The scientists believe that these bees are more willing to take risks than the others, meaning that bees can have different personalities.
“There is a gold standard for personality research and that is if you show the same tendency in different contexts, then that can be called a personality trait,” Robinson said.
“People are trying to understand what is the basis of novelty-seeking behavior in humans and in animals,” he continued. “And a lot of the thinking has to do with the relationship between how the (brain’s) reward system is engaged in response to some experience.”
Considerable differences were found in the patterns of gene activity in the brains of adventurous bees compared with their non-scouting counterparts, including production of some signaling chemicals that regulate similar behaviors in vertebrates.
“We expected to find some, but the magnitude of the differences was surprising given that both scouts and non-scouts are foragers,” Robinson said.
The researchers used different chemicals to test the relationship between brain signaling and novelty-seeking, and found that non-scouting bees could be induced to become scouts with glutamate and octopamine, while scouting could be suppressed by blocking dopamine.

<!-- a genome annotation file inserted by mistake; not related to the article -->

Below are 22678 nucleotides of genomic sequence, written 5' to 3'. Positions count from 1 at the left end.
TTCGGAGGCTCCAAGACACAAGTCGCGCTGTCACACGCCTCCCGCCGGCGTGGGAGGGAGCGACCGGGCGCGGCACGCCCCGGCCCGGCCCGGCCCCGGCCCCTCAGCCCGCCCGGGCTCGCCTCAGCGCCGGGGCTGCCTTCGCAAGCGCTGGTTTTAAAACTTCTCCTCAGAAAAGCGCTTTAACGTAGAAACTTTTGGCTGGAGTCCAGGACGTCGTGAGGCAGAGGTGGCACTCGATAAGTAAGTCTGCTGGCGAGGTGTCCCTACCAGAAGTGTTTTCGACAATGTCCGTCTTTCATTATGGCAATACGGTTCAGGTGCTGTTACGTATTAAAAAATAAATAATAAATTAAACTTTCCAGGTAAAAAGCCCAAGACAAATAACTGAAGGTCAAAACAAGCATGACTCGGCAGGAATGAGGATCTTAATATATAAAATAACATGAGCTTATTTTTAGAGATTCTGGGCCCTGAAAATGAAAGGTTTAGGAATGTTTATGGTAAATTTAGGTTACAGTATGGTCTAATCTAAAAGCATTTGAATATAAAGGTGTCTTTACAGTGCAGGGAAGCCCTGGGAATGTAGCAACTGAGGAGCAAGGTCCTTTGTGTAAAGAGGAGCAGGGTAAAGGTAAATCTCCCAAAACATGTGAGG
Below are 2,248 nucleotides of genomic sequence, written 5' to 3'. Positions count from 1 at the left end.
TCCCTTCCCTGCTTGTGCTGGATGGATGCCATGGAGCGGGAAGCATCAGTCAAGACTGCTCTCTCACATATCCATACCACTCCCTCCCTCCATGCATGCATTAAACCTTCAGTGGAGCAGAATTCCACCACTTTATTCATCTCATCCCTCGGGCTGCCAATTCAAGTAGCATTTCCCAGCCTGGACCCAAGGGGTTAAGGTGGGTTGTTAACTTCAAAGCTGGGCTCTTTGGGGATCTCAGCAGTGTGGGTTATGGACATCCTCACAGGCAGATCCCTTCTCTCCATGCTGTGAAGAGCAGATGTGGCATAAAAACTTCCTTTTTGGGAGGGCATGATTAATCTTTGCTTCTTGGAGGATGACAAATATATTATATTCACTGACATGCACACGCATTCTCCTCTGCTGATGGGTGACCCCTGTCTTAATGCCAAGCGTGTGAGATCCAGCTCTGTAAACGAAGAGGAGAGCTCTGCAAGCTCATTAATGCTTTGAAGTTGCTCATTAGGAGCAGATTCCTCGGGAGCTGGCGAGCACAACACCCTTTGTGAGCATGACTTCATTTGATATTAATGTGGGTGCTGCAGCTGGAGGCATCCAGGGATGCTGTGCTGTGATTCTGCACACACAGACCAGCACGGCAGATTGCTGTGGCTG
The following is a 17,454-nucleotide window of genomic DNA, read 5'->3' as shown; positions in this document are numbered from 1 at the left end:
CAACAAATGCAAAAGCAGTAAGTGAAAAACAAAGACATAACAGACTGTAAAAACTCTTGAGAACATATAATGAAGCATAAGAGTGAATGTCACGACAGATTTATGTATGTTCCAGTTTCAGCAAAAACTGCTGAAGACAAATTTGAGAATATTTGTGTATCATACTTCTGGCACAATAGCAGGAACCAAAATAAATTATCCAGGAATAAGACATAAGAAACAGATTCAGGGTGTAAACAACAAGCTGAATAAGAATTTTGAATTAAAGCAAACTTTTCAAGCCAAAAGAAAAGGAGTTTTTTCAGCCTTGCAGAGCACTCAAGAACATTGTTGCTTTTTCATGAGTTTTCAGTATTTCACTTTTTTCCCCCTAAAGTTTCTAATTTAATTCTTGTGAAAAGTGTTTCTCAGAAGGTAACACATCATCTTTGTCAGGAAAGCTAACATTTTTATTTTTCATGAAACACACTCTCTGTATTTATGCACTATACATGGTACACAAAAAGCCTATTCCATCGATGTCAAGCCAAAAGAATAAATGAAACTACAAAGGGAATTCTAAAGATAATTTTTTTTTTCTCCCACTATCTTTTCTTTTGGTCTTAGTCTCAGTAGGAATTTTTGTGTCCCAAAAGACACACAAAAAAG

“Our results say that novelty-seeking in humans and other vertebrates has parallels in an insect,” Robinson concluded. “One can see the same sort of consistent behavioral differences and molecular underpinnings.”
Related Articles: Elementary School Children Investigate Problem Solving in Bees
Tags: animals, Body & Mind, environmental issues, Food, health, sustainable development
n 2008, the FDA announced that “evidence that extra-label use of these drugs [cephalosporins] in food-producing animals will likely cause an adverse event in humans and, as such, presents a risk to the public health,” and called for their prohibition. Notice the FDA says “will likely cause,” not “could likely cause” and “presents a risk” not “could present a risk”?
But by the time hearings were held two months later and lobbyists had worked their magic, the “Cephalosporin Order of Prohibition” had somehow become a “Hearing to Review the Advances in Animal Health Within the Livestock Industry.”
At the hearings, the American Veterinary Medical Association (AVMA), the Animal Health Institute, a Big Pharma trade group, and the egg, chicken, turkey, milk, pork, and cattle industries complained that they could not farm without antibiotics because more feed would be required, and the animals would get sick from being immobilized over their own manure.
“To raise turkeys without antibiotics would increase the incidence of illness in turkey flocks,” said the National Turkey Federation’s Michael Rybolt, Ph.D. Antibiotics “reduce the level of potentially harmful bacteria, which result in infections and sickness,” said the National Milk Producers Federation’s Robert D. Byrne, Ph.D.
Antibiotics decrease the amount of land needed to raise animals and provide a lower priced “wholesome” product for the public, said one farm operator after another. One even claimed that manure is reduced because animals eat less.